Hey all, I have an ‘08 Versa and twice when I have been out of town for 5+ days it would not start. Cranks and revs but won’t start.
Have tried charging the battery though it was recently tested as OK. Not sure if battery-related. After a couple hours and a few attempts with giving it a lot of gas while starting, it will turn over and start. Any ideas what’s causing this and suggestions for a solution?
OP says 5+ then 'several' days. If over say 25 then the battery has run down enough possibly to not crank fully and power the ignition and ECM at the same time. Cars absolutely cannot sit as long as they used to unstarted, the battery has to keep power to the ECM to keep the memory powered and the same for fancy radios and other modules now. You are asking for trouble past 2 weeks sitting.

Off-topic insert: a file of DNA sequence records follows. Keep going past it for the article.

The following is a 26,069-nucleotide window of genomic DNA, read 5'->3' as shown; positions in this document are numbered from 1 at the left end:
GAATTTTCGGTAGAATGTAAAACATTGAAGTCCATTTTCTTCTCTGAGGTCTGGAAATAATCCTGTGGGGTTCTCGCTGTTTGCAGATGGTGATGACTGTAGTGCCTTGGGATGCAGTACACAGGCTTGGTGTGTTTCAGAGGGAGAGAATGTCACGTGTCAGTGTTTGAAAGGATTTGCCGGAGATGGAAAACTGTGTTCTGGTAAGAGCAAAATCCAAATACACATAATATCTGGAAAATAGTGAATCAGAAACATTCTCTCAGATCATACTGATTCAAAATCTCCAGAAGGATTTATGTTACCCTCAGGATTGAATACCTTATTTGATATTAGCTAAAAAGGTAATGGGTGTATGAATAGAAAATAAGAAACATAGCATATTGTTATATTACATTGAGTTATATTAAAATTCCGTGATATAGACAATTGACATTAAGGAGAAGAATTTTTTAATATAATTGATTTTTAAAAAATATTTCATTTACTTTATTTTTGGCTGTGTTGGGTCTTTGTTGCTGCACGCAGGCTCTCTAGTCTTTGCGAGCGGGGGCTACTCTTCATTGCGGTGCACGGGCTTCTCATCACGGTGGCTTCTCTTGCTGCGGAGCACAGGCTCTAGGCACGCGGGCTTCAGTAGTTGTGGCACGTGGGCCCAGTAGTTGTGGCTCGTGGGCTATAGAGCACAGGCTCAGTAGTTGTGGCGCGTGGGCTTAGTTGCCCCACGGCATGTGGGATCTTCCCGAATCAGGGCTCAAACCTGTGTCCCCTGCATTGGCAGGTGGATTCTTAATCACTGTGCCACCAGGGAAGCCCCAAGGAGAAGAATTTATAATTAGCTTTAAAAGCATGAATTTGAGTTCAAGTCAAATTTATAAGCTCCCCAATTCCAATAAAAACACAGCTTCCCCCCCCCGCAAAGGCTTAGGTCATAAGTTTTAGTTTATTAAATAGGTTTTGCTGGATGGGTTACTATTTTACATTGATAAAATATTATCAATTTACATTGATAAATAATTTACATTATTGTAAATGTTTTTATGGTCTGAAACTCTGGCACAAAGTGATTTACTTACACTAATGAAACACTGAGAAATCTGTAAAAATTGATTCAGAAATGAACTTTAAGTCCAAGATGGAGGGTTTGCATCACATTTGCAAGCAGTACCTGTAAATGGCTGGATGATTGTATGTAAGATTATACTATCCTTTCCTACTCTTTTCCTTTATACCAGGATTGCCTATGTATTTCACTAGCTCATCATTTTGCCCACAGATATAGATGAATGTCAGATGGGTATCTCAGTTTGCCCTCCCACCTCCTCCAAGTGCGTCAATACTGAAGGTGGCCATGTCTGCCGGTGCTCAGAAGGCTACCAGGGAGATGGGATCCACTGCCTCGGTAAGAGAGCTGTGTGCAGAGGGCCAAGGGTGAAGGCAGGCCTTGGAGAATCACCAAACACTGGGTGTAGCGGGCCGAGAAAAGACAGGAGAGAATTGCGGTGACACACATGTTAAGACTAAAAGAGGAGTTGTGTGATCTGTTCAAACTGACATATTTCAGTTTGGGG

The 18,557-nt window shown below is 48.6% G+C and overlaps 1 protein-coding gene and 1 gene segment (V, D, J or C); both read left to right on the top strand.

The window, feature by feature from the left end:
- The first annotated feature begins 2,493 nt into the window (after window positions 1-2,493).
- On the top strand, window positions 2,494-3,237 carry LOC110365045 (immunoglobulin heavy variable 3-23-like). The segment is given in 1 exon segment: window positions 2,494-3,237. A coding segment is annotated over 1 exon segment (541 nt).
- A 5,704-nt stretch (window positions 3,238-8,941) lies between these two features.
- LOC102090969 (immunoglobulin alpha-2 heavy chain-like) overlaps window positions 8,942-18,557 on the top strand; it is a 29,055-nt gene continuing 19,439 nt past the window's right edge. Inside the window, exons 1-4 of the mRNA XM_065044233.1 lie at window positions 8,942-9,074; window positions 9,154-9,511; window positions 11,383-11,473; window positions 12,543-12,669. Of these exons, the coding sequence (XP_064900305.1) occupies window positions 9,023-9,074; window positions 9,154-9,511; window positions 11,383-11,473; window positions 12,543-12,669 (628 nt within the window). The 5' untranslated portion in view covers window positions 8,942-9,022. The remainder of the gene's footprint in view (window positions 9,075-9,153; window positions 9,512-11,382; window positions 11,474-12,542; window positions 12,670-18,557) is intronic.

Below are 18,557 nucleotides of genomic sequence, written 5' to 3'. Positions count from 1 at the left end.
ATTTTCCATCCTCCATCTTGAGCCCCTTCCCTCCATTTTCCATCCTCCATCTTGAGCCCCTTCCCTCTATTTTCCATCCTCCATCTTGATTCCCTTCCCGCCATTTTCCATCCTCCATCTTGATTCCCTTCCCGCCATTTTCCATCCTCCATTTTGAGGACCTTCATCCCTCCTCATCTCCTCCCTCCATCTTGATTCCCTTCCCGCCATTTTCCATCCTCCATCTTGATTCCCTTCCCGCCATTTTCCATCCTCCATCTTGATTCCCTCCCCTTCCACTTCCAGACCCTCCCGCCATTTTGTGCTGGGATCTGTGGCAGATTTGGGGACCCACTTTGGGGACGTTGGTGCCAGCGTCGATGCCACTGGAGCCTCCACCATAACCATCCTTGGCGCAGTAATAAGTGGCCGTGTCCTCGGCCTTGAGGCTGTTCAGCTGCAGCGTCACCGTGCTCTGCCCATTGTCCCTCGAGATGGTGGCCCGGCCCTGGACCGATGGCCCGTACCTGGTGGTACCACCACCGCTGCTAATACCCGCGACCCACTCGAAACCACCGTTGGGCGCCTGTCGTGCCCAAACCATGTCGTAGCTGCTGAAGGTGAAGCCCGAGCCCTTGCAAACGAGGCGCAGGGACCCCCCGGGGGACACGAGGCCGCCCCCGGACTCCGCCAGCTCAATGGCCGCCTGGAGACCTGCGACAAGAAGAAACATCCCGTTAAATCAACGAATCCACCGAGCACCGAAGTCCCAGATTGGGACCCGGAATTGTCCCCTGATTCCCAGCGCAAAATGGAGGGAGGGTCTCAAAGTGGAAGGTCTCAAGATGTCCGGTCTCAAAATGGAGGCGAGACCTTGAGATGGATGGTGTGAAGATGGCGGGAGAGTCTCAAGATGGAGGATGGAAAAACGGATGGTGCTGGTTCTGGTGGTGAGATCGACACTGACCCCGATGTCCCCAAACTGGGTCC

Incidentally, letting them sit is also now the fastest way to kill batteries, I used to sell them and if you let that go on you can pretty much count on the battery not making its' full life.
As well, the time element is what also allows the ethanol in fuel now to pull water into it and another problem they don't tell you about.
Uh, 'revs' is not an accurate word in the use there, the engine can only rev if it is already running. Starters don't rev.
When I off for more than a week, I usually disconnect battery's negative terminal. Then I have to reset a clock and radio, but it is nothing compare with a pleasure of having my car start right away. Too lazy to get a trickle charger...
Dimonnd I would't do anything at this point unless it starts giving you problems during your everyday drives.
A sitting car can weaken the battery, especially if the battery is old.
Next time you let the car sit for a few days, do the following as an experiment.